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Vail Symposium awakens new knowledge on sleep with Thursday program

By Kimberly Nicoletti
Special to the Daily
Sleep is great for helping to commit information to memory and for problem-solving.
Special to the Daily

Anyone skipping out on a good night’s sleep is also missing out on brain activity that helps increase daily performance, regulate emotion and aid memory.

Thursday evening, the Vail Symposium hosts Jessica Payne, an award-winning professor of psychology, who holds appointments at Harvard Medical School and the University of Notre Dame. As the director of the Sleep, Stress and Memory Lab, she will discuss why sleep is vital to our wellbeing, what happens in the brain while we sleep, how stress interferes and how we can improve our quality of sleep and foster more positive thoughts and emotions.

What happens in the brain during sleep?

Payne truly believes there’s something to the adage, “sleep on it.” Both the hippocampus, associated with learning and memory, and the amygdala, associated with processing emotions, are very active in the dream, or REM, state. Meanwhile, other areas of the brain, such as the prefrontal cortex “all but shut down,” she said.

“The brain may be searching for unusual combinations,” she said about the dream state. Payne views dreams as “a window into memory consolidation, a way to integrate old and new and make meaning of life.”

As a result, many people try to leverage this brain activity “because it’s an interesting way, or combination, of the brain,” Payne said. For instance, painter Giovanni Salvi regularly fell asleep holding a spoon so he would drop it during REM sleep, when the major muscles become “paralyzed.” The noise would wake him up, which is when he would recall his dreams, so he could paint the images he witnessed.

Why is sleep vital?

Payne said most people think sleep is a waste of time, but they’re wrong. It’s essential to our wellbeing, particularly emotional regulation and cognition.

Lack of sleep is a stressor, which increases cortisol, a stress hormone. It also leads people to prioritize negative information over neutral or positive information.

“In the short term, that’s okay. It worked for our ancestors’ survival,” Payne said. “But it becomes perpetual — a cognitive bias that tracks, encodes and remembers the negative, and that gets reinforced.”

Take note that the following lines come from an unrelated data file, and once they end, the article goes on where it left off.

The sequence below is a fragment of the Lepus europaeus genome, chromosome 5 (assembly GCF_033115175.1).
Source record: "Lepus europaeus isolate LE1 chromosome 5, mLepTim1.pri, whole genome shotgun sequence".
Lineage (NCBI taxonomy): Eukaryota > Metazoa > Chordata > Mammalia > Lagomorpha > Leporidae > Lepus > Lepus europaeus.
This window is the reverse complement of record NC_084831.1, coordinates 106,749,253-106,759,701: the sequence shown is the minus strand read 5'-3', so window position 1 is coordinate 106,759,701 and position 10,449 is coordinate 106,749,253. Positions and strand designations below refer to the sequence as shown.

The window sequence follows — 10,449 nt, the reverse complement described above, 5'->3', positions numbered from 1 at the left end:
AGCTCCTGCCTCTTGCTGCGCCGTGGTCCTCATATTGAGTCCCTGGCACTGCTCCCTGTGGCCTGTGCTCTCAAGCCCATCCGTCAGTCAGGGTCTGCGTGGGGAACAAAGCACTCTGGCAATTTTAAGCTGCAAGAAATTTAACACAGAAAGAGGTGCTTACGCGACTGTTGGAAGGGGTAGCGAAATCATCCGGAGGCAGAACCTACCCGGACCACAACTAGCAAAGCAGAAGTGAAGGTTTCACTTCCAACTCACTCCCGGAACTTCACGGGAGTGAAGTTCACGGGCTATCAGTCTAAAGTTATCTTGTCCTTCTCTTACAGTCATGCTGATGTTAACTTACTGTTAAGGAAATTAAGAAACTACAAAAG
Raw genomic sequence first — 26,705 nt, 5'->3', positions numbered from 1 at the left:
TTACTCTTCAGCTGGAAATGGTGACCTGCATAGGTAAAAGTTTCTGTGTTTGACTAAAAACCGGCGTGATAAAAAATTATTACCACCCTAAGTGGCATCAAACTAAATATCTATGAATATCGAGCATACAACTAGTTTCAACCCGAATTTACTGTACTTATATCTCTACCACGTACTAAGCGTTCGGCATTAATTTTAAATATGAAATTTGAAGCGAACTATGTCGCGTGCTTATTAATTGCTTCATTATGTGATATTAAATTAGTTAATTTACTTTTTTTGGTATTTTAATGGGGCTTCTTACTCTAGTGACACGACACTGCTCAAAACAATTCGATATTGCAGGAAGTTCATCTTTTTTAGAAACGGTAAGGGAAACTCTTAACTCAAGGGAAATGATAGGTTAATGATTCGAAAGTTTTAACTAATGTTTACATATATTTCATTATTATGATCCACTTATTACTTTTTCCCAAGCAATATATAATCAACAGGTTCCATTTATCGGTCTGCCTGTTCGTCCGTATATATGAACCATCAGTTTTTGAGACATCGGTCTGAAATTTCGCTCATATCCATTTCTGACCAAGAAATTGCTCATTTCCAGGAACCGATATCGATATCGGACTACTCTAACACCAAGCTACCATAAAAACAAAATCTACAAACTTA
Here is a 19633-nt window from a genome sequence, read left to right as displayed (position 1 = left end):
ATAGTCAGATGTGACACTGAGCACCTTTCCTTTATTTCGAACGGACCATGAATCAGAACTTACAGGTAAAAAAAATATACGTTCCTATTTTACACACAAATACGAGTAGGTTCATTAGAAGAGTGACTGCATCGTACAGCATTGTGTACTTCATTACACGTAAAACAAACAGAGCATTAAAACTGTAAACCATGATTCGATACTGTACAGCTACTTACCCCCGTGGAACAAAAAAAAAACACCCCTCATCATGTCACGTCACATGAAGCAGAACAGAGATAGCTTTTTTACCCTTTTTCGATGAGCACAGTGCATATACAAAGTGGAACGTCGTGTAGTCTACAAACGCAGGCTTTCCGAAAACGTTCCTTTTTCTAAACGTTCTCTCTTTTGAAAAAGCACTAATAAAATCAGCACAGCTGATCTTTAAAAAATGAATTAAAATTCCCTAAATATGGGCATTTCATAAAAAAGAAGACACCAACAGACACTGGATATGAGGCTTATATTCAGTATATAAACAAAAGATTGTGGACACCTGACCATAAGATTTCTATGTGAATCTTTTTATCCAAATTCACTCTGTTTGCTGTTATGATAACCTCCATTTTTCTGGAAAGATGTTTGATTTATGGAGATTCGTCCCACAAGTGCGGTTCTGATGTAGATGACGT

How can we improve sleep?

Payne refers to insomnia as a sleep-stress snowball. It usually begins after or during a stressful event, which increases cortisol. After a couple nights of insomnia, the fear of not being able to sleep kicks in, which produces more stress hormones, which impact emotional regulation and cognition and memory negatively (as does lack of sleep —a double-whammy). Lack of sleep then leads to negative rumination, which increases stress. And so it goes.

To increase time spent sleeping, Payne suggests doing it in small increments: go to bed 20 minutes early, sleep 20 minutes late or both. She also recommends power naps — but only for 20 minutes, maximum, between approximately 11 a.m. and 2 p.m. (midday).

“A power nap works wonders for performance — it works better than adding (20 minutes) at the end or beginning of the sleep cycle. You get a 2 ½ time increase in performance,” she said, postulating that a midday nap “refreshes the brain by clearing the first half of the day, so you can approach the second half with a clear mind.”

For more in-depth information about what your brain is up to when your conscious mind isn’t watching, head to Vail Interfaith Chapel in Vail Thursday night.

If you go …

What: While You Are Sleeping: Your Brain’s Nocturnal Pursuits

When: Thursday, Feb. 20. Doors open at 5:30p.m.; program from 6 -7:30 p.m.

Where: Vail Interfaith Chapel, Vail

Cost: $25 in advance plus ticket fees; $35 plus ticket fees at midnight the night before the show and at the door.

More information: Visit http://www.vailsymposium.org for more information and to purchase tickets.


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